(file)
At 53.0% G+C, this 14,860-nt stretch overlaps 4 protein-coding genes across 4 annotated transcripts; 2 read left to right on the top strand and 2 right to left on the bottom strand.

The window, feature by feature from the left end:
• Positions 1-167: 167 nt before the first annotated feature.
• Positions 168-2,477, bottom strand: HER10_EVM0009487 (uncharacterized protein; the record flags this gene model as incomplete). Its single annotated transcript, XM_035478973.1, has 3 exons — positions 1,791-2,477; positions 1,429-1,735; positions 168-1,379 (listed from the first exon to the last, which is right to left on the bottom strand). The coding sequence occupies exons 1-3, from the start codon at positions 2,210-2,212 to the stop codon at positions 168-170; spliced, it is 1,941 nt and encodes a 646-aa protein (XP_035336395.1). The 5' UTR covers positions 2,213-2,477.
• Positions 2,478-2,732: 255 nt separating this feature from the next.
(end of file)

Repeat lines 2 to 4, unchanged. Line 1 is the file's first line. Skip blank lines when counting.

The window, feature by feature from the left end:
• Positions 1-167: 167 nt before the first annotated feature.
• Positions 168-2,477, bottom strand: HER10_EVM0009487 (uncharacterized protein; the record flags this gene model as incomplete). Its single annotated transcript, XM_035478973.1, has 3 exons — positions 1,791-2,477; positions 1,429-1,735; positions 168-1,379 (listed from the first exon to the last, which is right to left on the bottom strand). The coding sequence occupies exons 1-3, from the start codon at positions 2,210-2,212 to the stop codon at positions 168-170; spliced, it is 1,941 nt and encodes a 646-aa protein (XP_035336395.1). The 5' UTR covers positions 2,213-2,477.